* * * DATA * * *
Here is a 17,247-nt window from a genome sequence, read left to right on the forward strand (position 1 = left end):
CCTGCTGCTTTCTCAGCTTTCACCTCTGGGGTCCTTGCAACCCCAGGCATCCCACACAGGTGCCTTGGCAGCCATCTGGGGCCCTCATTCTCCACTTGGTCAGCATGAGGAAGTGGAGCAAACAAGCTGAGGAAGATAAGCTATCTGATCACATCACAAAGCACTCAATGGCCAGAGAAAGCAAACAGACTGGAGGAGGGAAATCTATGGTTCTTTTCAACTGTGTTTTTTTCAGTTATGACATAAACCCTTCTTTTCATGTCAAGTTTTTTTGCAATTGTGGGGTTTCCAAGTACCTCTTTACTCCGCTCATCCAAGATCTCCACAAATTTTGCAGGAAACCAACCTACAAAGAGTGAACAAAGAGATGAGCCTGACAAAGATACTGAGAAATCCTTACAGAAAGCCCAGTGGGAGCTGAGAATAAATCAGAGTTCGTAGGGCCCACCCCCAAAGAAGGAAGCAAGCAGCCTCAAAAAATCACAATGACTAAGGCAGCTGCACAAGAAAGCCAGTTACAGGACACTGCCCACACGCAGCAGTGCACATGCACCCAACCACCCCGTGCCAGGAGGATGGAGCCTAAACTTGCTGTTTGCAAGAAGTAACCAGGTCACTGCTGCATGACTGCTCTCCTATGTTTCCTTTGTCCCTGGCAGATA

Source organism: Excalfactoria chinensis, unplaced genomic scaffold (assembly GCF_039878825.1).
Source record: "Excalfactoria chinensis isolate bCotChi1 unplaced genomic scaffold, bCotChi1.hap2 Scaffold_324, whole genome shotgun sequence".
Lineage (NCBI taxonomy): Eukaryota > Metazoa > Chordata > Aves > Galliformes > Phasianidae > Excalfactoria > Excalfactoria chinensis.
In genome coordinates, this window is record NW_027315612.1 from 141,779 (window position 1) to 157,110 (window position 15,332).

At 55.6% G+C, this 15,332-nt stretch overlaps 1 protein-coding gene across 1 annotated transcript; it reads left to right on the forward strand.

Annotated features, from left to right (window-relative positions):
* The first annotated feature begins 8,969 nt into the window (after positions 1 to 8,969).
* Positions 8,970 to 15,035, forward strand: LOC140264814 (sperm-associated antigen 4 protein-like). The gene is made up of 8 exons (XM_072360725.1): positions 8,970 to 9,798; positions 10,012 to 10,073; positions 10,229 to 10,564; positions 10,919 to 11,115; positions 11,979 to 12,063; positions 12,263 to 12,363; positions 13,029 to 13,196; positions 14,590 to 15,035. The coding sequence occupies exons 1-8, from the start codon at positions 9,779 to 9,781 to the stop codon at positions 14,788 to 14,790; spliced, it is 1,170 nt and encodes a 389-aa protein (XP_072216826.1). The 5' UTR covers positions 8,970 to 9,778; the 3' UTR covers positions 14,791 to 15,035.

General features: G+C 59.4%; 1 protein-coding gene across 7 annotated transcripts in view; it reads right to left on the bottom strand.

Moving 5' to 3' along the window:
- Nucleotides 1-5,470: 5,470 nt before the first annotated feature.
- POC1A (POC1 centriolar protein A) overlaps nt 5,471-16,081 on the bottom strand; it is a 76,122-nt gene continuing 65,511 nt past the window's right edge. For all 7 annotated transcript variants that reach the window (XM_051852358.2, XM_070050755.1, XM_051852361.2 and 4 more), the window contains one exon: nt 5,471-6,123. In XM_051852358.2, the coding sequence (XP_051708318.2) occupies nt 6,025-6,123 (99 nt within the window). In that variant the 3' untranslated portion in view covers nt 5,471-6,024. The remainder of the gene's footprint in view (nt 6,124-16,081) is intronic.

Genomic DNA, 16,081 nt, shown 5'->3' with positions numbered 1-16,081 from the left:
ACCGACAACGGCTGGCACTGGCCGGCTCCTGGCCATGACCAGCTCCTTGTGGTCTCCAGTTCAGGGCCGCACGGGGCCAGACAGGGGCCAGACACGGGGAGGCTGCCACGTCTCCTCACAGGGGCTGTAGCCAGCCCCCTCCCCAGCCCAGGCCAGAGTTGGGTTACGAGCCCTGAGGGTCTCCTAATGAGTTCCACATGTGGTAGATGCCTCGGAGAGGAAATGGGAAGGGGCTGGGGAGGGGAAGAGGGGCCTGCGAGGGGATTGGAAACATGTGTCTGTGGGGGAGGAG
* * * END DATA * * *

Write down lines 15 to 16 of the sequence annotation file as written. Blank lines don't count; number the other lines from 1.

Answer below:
Genomic DNA, 16,081 nt, shown 5'->3' with positions numbered 1-16,081 from the left:
ACCGACAACGGCTGGCACTGGCCGGCTCCTGGCCATGACCAGCTCCTTGTGGTCTCCAGTTCAGGGCCGCACGGGGCCAGACAGGGGCCAGACACGGGGAGGCTGCCACGTCTCCTCACAGGGGCTGTAGCCAGCCCCCTCCCCAGCCCAGGCCAGAGTTGGGTTACGAGCCCTGAGGGTCTCCTAATGAGTTCCACATGTGGTAGATGCCTCGGAGAGGAAATGGGAAGGGGCTGGGGAGGGGAAGAGGGGCCTGCGAGGGGATTGGAAACATGTGTCTGTGGGGGAGGAG